Polar-ejection, or “elimination” forces were originally discussed by Darlington [180] and Ostergren [173]. They have subsequently been characterized by the movements of mono-oriented chromosomes on monopolar spindles in which a single kinetochore fiber connects each chromosome to the pole. The sister kinetochore lacks a spindle fiber and is inactive. If the only mitotic forces on a chromosome were the poleward directed forces acting on kinetochores, then each chromosome should be pulled all the way to the pole. This is not observed. Rieder and colleagues [179] found that the positions of monopolar chromosomes and the oscillations they display are a result of both the pole-directed forces on kinetochores and forces associated with the polar array of MTs that push the chromosome arms away from the spindle pole. If the chromosomal arms are cut off by a laser microbeam, then the free arms are expelled radially from the polar region, while the smaller kinetochore fragment moves closer to the pole. Similarly, after cold or nocodozole treatment to depolymerize the polar MTs, the polar ejection forces are reduced and the mono-oriented chromosomes are pulled closer to the pole.
The molecular basis of the polar ejection forces and their potential regulation in vivo is a subject of great current interest. Regardless of mechanism, the significant point is that the magnitude of force is maximal near the spindle poles and decreases with distance from the pole.

8. Models of Mitotic Mechanisms

The significant and intriguing events of mitosis have inspired many generations of scientists to speculate about the mechanisms that underlie chromosome segregation. At every stage in this segment of intellectual history, theoreticians have used the information available to propose ideas about the forces needed to cause chromosome motions. The earliest of these ideas were formulated before anyone knew the physical nature of proteins and nucleic acids, so the hypotheses put forward have in general not been helpful. For example, when looking at the spindles of marine eggs and embryos, physicists were impressed by their similarity to the lines of magnetic force visualized by iron filings or by probes of the electric field around a pair of fixed charges. Several models for mitosis were proposed, based on these similarities, but none of them led to experiments that clarified mitotic mechanism (reviewed in Wilson [15]). Other non-specific models based on colloids and exclusions between “phases” were similarly unproductive.
Cytologists who watched mitosis in the cells of diverse organisms recognized at least two sites of force generation: a “traction force” between the chromosomes and the poles to achieve anaphase A and an extensive force between the poles to produce anaphase B. Ideas about the origins of these forces depended on whether that scientist believed that the spindle fibers seen in fixed material were present in living cells. As Schrader pointed out in his essay “On the reality of spindle fibers” [121], one had to believe that the fibers in fixed cells represented either a structural feature that was cryptic in live material or lines of force produced by the spindle mechanism. The first ideas about mitotic mechanism that channeled thought in useful ways were ones that assigned contractile properties to the apparent connections between chromosomes and poles (summarized in [181]) and expansive properties to the interpolar fibers, first discussed by Bělař [127]. Actomyosin was commonly invoked for the former and an unknown fiber system for the latter. It was not until the quantitative study of spindle birefringence by polarization microscopy and the discovery of spindle MTs by electron microscopy that spindle modeling became specific.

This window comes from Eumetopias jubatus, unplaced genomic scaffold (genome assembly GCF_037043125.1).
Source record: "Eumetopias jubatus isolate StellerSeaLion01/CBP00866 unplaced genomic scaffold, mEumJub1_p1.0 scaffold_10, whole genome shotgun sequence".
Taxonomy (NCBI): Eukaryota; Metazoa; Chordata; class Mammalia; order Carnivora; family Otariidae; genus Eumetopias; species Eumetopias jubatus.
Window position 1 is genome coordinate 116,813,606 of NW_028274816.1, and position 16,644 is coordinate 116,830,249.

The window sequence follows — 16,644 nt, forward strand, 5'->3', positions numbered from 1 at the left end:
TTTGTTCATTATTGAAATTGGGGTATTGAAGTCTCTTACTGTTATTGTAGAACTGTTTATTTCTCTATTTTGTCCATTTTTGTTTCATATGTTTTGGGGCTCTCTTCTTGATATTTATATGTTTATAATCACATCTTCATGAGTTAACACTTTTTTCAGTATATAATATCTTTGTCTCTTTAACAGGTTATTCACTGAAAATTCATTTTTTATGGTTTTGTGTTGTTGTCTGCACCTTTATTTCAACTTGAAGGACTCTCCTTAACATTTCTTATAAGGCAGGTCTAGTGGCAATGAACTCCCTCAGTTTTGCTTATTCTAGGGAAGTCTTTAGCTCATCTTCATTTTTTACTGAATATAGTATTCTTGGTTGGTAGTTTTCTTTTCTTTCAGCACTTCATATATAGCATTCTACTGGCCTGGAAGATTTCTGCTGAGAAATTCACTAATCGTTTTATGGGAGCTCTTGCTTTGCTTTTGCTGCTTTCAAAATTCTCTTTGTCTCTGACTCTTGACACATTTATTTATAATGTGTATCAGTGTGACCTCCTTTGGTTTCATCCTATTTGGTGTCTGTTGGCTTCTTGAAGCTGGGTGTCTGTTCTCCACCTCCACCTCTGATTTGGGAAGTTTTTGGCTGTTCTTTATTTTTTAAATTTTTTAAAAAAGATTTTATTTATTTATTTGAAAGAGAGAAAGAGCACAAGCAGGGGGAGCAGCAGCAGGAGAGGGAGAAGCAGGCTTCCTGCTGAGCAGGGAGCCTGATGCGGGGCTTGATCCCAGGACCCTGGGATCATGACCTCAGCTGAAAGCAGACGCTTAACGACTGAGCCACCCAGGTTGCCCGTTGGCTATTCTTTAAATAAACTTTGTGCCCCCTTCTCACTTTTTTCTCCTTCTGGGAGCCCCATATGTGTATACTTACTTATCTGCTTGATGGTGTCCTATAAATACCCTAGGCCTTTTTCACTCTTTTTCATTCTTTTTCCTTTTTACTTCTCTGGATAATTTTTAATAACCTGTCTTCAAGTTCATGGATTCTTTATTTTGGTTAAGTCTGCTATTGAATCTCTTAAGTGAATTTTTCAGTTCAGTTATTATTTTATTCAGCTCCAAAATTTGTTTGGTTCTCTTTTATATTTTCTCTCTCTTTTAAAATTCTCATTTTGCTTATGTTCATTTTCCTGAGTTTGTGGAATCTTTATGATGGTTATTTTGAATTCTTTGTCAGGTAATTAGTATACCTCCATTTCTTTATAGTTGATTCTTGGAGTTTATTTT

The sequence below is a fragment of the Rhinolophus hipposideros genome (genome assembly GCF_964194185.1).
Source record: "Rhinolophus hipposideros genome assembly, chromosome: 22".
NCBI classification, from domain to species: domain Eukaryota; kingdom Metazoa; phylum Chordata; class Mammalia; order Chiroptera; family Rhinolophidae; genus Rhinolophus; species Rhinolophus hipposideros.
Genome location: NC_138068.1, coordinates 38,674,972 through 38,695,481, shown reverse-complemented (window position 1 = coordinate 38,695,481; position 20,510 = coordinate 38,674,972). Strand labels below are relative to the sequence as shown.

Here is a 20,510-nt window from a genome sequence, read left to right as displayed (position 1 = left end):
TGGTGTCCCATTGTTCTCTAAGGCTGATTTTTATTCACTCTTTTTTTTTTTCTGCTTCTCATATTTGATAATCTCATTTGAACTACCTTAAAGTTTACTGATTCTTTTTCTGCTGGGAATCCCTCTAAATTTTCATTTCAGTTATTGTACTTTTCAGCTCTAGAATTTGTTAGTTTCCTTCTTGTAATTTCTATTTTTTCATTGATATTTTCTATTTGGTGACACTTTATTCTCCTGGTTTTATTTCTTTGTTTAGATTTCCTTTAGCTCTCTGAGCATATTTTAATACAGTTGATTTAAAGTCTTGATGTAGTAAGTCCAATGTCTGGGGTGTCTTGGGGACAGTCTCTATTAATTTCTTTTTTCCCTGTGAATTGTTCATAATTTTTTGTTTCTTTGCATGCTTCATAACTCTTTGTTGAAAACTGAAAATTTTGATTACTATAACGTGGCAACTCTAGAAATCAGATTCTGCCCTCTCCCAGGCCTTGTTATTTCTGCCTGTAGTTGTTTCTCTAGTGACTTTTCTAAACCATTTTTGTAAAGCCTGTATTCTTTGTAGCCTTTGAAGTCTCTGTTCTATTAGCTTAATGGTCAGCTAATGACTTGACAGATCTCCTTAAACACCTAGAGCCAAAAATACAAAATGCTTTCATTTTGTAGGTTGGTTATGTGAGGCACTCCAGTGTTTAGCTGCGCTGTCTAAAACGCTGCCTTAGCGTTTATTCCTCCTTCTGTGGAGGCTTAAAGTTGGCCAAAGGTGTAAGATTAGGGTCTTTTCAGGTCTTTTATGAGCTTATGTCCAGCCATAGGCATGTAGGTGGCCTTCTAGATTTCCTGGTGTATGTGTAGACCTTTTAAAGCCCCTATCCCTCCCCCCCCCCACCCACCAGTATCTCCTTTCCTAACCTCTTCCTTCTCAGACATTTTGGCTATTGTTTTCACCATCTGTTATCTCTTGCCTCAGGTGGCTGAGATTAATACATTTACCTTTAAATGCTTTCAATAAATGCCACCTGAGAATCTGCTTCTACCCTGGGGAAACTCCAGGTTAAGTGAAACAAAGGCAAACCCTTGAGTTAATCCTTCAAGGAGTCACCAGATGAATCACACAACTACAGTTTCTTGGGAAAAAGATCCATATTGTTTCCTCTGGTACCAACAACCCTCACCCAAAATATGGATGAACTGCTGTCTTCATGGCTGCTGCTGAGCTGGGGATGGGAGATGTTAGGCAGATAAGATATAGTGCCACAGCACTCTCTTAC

Inoue and Sato [135] described a model for both chromosome to pole and pole-from-pole motions based on a labile association of the subunits that formed spindle fibers. They posited a dynamic equilibrium between soluble and assembled states of spindle subunits, using the formulation:
A 0 B B
where A0 represented the total amount of polymerizable material and B the amount in polymer at any given time and temperature. A quantity proportional to B could be measured by polarization microscopy, allowing a reformulation of the equation simply in terms of the observable quantity, birefringent retardation (Г), where Г was assumed to be proportional to the amount of polymerized material, B. Thus, Equation (1) was rewritten
Г 0 k Г k Г k
where k was the constant of proportionality.
An equilibrium constant could then be computed directly from measured Г, since
K e q = Г Г max Г
By measuring Г as a function of temperature and assuming that Гmax was a good estimate of Г0, Inoue was able to estimate the Gibbs free energy, as well as ΔH and ΔS for the polymerization reaction. This analysis showed that spindle formation was entropy driven and allowed estimates of the force such a system could generate. However, this model for protein polymerization was hard to relate to then current ideas about polymer assembly [182]. A reformulation of the data in the context of normal polymerization reactions brought the initial interpretation into concurrence with ideas about protein polymerization and was important advance [141]. Such in vivo experiments are, however, subject to the concern that changing the temperature of a cell may affect processes other than spindle birefringence, such as the concentration of free calcium ions or various important nucleotides, as well as the properties of membranes. Nonetheless, the idea that MT assembly and disassembly might be the source of forces for chromosome movement gained wide-spread attention and favor, dominating the field for several years.